One of the first steps in making a deal, especially in real estate, is the Letter of Intent (LOI). Parties to a prospective deal will often sign a LOI to set the general parameters of the contract that will govern the deal that has not yet been agreed upon. For tenants in lease negotiations, an LOI is often the first tool they use in a lease negotiation.

However, the LOI also presents many issues and traps for the unwary. Some questions that parties should ask themselves before signing a LOI are as follows:

  • What do I want out of this prospective deal?
  • How detailed should the LOI be?
  • What terms should I include in the LOI?
  • How much flexibility do I want in contract negotiations?
  • Will the rights of any third parties, like brokers or my affiliates, be affected by the LOI or the resulting contract?
  • Will the LOI expire if it takes too long to make a deal, and if so, when will it expire?
  • Do I want an LOI to be legally binding?
  • What about my written communications that I have already had with the other side? (Text messages may be binding in some circumstances.)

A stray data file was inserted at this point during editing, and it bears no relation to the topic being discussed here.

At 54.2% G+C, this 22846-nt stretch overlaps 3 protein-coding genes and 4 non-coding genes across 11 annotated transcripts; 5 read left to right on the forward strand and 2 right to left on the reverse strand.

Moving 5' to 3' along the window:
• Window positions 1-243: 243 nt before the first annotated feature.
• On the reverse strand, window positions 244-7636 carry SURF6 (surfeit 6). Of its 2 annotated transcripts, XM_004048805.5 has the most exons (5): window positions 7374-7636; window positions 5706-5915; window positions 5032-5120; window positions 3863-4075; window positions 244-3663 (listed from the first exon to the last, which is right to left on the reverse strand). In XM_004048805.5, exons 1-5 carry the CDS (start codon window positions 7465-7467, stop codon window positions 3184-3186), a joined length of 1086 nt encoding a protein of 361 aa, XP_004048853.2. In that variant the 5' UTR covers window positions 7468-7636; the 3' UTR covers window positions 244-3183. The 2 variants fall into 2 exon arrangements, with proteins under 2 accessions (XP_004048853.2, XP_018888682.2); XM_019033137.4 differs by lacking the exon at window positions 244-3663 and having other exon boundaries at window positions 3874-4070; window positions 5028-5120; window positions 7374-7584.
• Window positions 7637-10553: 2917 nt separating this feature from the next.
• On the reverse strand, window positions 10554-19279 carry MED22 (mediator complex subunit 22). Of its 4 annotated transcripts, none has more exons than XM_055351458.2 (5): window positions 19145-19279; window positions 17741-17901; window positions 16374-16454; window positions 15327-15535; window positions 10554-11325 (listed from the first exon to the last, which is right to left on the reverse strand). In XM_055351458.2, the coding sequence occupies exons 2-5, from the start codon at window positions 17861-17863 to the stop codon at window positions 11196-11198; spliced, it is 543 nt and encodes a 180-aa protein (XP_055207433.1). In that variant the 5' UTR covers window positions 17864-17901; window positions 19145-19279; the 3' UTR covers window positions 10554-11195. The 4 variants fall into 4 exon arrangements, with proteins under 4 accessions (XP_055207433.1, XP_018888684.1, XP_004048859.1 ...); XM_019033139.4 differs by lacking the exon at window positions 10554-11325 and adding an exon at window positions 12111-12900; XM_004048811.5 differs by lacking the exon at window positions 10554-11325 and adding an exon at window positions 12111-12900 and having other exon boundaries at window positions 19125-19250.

These questions are not exhaustive, and the answers to these questions often depend on the parties’ business and legal objectives related to the prospective deal, and how the parties would like negotiations to proceed. For instance, on one hand, a detailed LOI may make negotiations go more smoothly and quickly because the parties may have already agreed on many key terms and included those terms in the LOI. But, on the other hand, a detailed LOI may be more likely by court to be seen as “binding,” which may not be what either party wants.

Lerch Early’s business and real estate attorneys aspire to understand clients’ objectives to help them navigate key steps, such as an LOI, when making a deal.